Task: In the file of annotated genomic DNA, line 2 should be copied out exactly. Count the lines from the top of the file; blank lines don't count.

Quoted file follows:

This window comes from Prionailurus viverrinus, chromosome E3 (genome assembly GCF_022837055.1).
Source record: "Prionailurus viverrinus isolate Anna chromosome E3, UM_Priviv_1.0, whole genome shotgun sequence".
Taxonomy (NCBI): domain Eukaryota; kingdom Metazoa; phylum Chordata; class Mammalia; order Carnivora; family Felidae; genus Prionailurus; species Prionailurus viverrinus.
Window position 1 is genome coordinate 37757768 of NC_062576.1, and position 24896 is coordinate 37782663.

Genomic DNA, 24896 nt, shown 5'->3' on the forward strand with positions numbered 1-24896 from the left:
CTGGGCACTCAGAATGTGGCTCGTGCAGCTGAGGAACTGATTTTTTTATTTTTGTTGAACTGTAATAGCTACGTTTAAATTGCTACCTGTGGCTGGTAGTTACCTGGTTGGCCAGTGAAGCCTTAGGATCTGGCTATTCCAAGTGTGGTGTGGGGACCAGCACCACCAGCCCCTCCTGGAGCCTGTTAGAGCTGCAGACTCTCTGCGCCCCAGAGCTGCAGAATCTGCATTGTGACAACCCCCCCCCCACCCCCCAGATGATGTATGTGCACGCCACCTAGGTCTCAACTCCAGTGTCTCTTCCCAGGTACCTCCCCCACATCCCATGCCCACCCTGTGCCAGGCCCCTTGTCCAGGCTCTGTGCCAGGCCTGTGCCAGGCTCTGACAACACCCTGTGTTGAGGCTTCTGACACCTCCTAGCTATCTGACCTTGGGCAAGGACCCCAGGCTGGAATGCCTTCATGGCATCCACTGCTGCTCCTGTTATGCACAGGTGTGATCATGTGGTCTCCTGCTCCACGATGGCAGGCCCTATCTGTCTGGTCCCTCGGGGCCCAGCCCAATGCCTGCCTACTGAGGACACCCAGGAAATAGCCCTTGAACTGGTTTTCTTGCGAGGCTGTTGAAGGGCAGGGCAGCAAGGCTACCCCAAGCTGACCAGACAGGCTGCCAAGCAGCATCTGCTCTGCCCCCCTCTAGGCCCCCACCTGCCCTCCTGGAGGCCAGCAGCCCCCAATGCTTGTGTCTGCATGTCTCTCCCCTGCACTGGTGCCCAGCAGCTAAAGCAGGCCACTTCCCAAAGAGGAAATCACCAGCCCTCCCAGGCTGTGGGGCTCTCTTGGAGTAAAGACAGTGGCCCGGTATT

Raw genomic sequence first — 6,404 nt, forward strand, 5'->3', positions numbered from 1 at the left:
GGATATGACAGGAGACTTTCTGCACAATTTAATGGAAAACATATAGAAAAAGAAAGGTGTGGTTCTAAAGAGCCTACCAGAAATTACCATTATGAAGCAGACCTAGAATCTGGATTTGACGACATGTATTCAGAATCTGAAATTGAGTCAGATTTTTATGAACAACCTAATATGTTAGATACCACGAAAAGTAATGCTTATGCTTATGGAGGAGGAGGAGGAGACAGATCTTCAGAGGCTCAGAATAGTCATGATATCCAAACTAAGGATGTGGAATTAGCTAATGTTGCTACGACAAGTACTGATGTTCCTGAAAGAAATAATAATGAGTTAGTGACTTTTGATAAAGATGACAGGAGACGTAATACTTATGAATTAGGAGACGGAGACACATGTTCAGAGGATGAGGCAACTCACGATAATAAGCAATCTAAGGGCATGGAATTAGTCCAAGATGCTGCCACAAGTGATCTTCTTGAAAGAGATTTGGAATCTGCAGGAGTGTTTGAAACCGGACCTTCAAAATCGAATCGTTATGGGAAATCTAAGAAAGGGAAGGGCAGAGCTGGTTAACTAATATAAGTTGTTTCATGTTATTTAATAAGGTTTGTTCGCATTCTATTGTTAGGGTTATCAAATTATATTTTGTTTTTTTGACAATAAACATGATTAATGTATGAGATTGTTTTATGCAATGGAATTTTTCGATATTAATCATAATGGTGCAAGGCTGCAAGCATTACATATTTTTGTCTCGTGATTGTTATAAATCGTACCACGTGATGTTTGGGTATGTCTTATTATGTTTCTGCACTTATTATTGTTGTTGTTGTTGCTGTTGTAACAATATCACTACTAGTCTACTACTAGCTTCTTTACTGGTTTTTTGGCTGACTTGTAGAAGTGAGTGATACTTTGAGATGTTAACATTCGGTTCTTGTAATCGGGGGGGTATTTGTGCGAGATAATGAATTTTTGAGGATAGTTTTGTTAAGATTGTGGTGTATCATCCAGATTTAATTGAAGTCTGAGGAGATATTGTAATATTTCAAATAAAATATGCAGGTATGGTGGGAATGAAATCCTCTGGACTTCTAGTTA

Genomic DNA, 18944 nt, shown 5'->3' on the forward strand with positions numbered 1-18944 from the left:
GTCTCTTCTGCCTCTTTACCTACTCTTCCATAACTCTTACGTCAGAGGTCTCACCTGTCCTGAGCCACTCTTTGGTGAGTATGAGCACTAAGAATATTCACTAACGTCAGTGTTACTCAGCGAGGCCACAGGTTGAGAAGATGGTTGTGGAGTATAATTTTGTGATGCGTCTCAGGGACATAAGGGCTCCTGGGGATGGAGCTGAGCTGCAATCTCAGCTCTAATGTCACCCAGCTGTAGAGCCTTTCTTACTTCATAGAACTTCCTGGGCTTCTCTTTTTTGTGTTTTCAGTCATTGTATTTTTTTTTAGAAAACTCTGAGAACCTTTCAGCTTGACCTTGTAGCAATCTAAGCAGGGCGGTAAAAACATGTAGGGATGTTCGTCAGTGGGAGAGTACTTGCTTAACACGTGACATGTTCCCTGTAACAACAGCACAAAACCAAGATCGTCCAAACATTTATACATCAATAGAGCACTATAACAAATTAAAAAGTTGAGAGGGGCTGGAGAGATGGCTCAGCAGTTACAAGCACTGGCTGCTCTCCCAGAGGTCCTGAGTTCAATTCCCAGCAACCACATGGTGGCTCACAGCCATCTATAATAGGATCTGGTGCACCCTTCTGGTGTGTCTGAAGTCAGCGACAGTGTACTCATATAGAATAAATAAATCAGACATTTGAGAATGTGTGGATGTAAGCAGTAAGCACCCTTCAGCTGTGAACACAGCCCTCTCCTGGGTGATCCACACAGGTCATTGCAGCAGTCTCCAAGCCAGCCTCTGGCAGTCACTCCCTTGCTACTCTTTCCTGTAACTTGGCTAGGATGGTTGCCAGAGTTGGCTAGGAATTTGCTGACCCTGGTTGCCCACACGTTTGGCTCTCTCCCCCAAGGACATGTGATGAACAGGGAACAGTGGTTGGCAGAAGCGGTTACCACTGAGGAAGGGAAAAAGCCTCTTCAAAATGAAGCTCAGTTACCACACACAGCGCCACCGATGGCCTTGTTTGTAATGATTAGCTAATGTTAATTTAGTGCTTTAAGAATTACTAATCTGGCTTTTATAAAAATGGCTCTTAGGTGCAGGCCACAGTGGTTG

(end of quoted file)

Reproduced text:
Source record: "Prionailurus viverrinus isolate Anna chromosome E3, UM_Priviv_1.0, whole genome shotgun sequence".